July 5, 2014

Day 4: São Miguel Road Trip, West & Northwest

I’m not keen on guided tours, but decided it would be silly to only stay in town and not see the rest of the island. And I want to be able to stop and record at any place that seems promising, and stay as long as I need to. So today, after some initial trepidation and procrastinating, I rented a car. Not sure why I feel intimidated about driving here, it’s really no different. And it’s an island, so getting lost is not an issue. But I bought the full insurance, just in case. Once I got out on the road the driving was fine and I had a great day. Went up a winding mountain road to Lagoa do Canário (Canary Lake) where I recorded birds in the pine/fern forest, and young campers singing songs as they marched on a hike to somewhere.

Then to Sete Cidades (Seven Cities), where there are two lakes next to each other in a volcanic crater — one green, one blue. Very famous place, lots of tourists at the scenic overlooks, and lots of hikers on the surrounding trails. Drove down into the caldera, through the town by the lakes, and up the other side then back down to the coast.

The coastline is really rugged and beautiful, reminds me a bit of Northern California except all the rocks are lava and the beaches are black sand.

I stopped in Mosteiros and made some good recordings of pounding surf, and drove all the way to Capelas on the north coast and then back to town, basically a loop of the whole west/northwest part of the island. A lot of the little coastal towns have natural swimming pools, which are like large tide pools where the ocean comes in, but protected from the waves by large rocks that form a kind of lagoon. Some are definitely man-made, some seem to be more natural, but they are really great and quite popular with local people. Haven’t swum in one yet, but hope to soon.

I should also mention that I seem to have arrived during the peak bloom time for the hydrangeas, which are literally everywhere you look and line all of the roads.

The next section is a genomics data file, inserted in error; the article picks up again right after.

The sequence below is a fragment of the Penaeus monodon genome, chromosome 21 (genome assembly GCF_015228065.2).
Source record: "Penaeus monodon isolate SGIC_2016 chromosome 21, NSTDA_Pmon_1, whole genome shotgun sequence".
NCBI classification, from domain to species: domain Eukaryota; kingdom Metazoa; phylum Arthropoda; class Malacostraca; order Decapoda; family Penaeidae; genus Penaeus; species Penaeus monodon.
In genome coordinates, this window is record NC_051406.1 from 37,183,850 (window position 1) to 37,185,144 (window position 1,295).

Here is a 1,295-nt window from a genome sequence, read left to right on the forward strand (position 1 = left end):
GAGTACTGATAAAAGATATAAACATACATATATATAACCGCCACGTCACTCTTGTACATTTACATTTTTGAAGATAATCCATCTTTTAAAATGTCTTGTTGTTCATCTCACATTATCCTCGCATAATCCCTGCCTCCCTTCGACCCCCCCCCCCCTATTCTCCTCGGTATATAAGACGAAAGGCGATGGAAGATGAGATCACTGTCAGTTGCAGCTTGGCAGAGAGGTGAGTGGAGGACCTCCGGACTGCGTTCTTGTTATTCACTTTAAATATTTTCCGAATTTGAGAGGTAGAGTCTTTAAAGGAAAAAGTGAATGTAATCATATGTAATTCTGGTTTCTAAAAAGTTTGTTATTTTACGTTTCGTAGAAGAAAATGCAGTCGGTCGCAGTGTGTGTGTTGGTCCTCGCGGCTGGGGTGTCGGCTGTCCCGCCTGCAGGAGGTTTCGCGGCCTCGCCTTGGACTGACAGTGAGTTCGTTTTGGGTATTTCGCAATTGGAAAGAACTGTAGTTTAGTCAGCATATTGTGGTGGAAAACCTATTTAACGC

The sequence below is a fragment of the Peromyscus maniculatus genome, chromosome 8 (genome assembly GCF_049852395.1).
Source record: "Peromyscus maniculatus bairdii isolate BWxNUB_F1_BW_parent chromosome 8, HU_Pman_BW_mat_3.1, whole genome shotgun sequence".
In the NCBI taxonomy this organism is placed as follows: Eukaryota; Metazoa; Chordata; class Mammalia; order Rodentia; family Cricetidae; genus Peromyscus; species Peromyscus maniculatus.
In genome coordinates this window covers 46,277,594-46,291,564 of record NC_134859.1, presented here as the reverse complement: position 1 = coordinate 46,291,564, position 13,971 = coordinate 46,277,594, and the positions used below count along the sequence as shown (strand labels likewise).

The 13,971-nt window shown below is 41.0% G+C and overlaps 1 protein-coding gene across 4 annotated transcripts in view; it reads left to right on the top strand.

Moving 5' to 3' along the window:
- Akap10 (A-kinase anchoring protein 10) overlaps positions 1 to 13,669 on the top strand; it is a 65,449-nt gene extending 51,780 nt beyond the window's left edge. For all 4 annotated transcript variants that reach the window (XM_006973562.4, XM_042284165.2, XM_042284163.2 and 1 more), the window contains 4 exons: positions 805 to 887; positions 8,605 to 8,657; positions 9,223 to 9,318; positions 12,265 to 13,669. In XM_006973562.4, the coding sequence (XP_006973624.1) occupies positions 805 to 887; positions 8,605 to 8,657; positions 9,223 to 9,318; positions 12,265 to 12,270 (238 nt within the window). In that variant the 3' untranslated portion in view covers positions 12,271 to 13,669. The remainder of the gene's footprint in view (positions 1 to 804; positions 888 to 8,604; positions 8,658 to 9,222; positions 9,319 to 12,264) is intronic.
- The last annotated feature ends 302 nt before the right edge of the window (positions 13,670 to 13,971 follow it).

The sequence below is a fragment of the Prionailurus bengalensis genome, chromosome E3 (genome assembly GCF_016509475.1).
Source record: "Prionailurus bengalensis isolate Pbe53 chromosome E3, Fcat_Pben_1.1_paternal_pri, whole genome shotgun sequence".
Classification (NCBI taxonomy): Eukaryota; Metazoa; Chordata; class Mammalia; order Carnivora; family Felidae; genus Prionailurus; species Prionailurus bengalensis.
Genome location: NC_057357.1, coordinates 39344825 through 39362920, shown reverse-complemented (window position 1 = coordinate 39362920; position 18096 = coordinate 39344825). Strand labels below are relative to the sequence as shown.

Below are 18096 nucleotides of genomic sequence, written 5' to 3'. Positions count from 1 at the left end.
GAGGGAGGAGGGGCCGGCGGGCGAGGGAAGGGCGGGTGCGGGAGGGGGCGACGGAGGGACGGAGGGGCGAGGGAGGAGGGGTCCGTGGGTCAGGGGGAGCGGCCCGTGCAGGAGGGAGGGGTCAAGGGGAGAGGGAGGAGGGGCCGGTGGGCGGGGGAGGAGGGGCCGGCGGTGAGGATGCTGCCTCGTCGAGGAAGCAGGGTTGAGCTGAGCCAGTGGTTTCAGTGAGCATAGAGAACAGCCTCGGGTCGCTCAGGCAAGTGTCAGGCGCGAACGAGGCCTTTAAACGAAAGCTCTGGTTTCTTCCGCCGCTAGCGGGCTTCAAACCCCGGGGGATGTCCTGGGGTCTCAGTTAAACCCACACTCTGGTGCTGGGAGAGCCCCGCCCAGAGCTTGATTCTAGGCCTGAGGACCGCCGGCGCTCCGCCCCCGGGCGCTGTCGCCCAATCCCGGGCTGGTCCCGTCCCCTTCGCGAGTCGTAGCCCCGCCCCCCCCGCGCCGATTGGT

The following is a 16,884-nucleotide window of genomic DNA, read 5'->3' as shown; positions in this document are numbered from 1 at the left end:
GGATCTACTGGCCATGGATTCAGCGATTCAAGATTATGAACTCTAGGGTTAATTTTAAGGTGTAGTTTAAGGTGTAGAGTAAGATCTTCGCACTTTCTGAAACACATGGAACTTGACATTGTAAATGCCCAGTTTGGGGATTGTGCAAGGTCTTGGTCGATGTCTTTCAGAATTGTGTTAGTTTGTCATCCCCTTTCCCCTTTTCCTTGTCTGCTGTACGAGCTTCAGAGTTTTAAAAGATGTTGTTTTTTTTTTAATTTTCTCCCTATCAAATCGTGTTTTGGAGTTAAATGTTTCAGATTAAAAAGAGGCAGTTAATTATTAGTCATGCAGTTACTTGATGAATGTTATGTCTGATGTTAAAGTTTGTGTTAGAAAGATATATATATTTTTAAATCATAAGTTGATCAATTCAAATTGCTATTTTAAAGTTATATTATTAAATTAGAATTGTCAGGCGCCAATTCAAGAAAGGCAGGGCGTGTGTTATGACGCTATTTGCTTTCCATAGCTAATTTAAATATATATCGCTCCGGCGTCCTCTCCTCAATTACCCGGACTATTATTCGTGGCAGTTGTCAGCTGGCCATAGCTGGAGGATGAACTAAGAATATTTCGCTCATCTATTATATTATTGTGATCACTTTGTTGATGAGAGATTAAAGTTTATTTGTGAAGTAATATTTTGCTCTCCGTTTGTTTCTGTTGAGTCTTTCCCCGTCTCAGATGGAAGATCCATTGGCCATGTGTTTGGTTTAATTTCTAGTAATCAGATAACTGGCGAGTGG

In the evening I was invited to a party at the modern beach house of João and Diana, out on the north coast near Capelas, where I had been on my drive earlier in the day. Lots of interesting folks of many nationalities there — German, Swede, Brit, American, but mostly Portuguese. Everyone brought good food and wine and there was interesting bilingual conversation. I met some other musicians and artists and had a great time, and our gracious hosts made me feel welcome. Everyone knew everyone, and I got a sense of what a small, tight community this is. Emanuel’s oldest daughter was there with her guy and their cute little girl, Violeta. João was talking to this woman from England in a perfect Scottish accent; turns out he grew up in Edinburgh, and can whip out the accent whenever he talks to someone from Britain. Talking to me, he speaks English with a much more "Portuguese" accent. Really funny. At one point João and Diana’s daughter Emma (maybe 12?) started playing her beginner’s cello exercises. One of the male guests started singing with her, improvising on what she was playing, very witty and fun. Emma really got into it, and the weirder his improvisations got, she was right there with him, playing skronky sound effects on the cello. I was so impressed by her adventurous playing. Then the rest of the adults joined in on kitchen percussion and dancing, and it was quite amusing. One of the other guests was the American jazz drummer Michael Wimberly, who is here from NY to do some workshops with kids — very nice guy, I didn't know him before but we know some people in common. He had a gig later that night and I wanted to go, but I was too tired so got dropped at the hotel instead.